chose to use that for some illegal means, you could, simply because
the vast majority of people are unaware of it. It is not particularly
difficult to construct a scenario where such mechanisms could
be brought into operation. I think that itself is a serious consideration
but is not one that is on the agenda at all.
(Alison Clark) Obviously The Telegraph is not
one of our newspapers. The editor of The Telegraph will
take a decision as to what he thinks readers want to read. We
are very lucky in this country, in that we can choose to read
another paper if we do not like what is provided. In some countries
they do not have that option. We do have a very diverse press.
577. It was actually addressing the competition
issue, because you can see all the newspapers actually manoeuvring
that way. I just gave an example of what is happening here today.
The global question was actually directed to you.
(Dr Stelzer) I do not share that nightmare.
578. Which one?
(Dr Stelzer) Of the global media-owner above all restrictions
by countries, the laws of the countries in which he operates,
manipulating the political leadership of those countries because
he owns various media outlets. It is not the world I see. I see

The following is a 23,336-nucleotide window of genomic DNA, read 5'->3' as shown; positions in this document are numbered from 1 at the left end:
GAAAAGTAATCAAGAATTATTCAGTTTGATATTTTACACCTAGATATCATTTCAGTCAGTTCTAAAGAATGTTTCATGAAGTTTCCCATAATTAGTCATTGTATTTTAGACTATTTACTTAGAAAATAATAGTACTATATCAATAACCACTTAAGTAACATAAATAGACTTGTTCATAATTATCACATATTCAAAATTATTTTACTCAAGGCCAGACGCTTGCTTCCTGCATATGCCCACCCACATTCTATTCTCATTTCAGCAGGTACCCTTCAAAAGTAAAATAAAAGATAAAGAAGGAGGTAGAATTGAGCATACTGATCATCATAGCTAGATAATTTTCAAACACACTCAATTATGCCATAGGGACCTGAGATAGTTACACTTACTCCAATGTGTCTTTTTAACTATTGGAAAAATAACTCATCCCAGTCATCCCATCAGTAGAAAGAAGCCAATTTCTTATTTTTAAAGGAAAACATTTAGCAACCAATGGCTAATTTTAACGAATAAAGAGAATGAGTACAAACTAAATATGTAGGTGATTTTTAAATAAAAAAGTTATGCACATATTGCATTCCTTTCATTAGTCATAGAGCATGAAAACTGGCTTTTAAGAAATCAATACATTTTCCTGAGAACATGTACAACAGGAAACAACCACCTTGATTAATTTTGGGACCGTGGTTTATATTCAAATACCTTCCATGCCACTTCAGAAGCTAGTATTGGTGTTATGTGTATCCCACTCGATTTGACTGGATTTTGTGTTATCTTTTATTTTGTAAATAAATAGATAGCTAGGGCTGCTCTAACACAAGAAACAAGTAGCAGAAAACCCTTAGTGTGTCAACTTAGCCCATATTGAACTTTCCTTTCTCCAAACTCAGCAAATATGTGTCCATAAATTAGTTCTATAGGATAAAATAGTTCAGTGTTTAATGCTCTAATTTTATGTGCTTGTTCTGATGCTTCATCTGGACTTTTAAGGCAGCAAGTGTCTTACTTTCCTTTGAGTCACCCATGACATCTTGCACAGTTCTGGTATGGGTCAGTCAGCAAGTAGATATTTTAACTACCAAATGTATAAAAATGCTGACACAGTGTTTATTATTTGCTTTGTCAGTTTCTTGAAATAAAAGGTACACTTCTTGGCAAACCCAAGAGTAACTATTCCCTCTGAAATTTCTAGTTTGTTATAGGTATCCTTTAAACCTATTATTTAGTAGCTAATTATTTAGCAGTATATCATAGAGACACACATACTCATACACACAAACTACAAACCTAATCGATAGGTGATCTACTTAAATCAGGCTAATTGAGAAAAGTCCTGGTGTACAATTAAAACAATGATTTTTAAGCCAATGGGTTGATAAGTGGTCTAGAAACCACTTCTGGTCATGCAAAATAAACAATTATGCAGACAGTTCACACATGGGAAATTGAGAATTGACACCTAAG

a world in most democratic countries of widespread adverts in
newspapers, lots of sources of information, people smart enough
to sort out fact from fiction, fraud from news. If The Telegraph
decides to do that every day, they may find they get a very negative
reaction. It is hard for me to conjure up that world because,
first of all, media ownership is not that concentrated anywhere.
I cannot see America's freedoms threatened by Vivendi's ownership
of media assets in America. I think that countries that bar foreign
ownership cause great problems for themselves, as Germany is now
doing, trying to find a German solution for the Kirch problem.
So I am afraid I just do not share that fear, at least to the
extent of wanting to legislate about it in 2002.
579. You seriously cannot think of any scenario
where a global ability to communicate in that way could have serious
detrimental consequences? Let me give you an example: environmental
issues at a global level. If a very large business person had
concerns, financial concerns or something, and they wished to
manipulate countries here, countrieswhich we are working
on when we are talking about global environmental issues of a
major, major sortit is not inconceivable to be able to
plant a number of stories over a mass of media to manipulate an
understanding of a particular topic, particularly if it is only
done on a single issue amongst a morass of other issues, and actually
to build a particular point of view around a subject. It is extremely
difficult then to differentiate one that has been manipulated
from one that has not.
(Dr Stelzer) But you are assuming that somebody would
have monopoly power in each of the separate countries. I think
the environment is a good example, because it is of international
importance. Kyoto is of international concern and the diversity
of press reports in most countries is interesting. To the extent
there is a consensus, that anyone has been able to get a point
of view across all nations, it has been the environmental groups
not some media mogul or some businessmen with an interest to protect.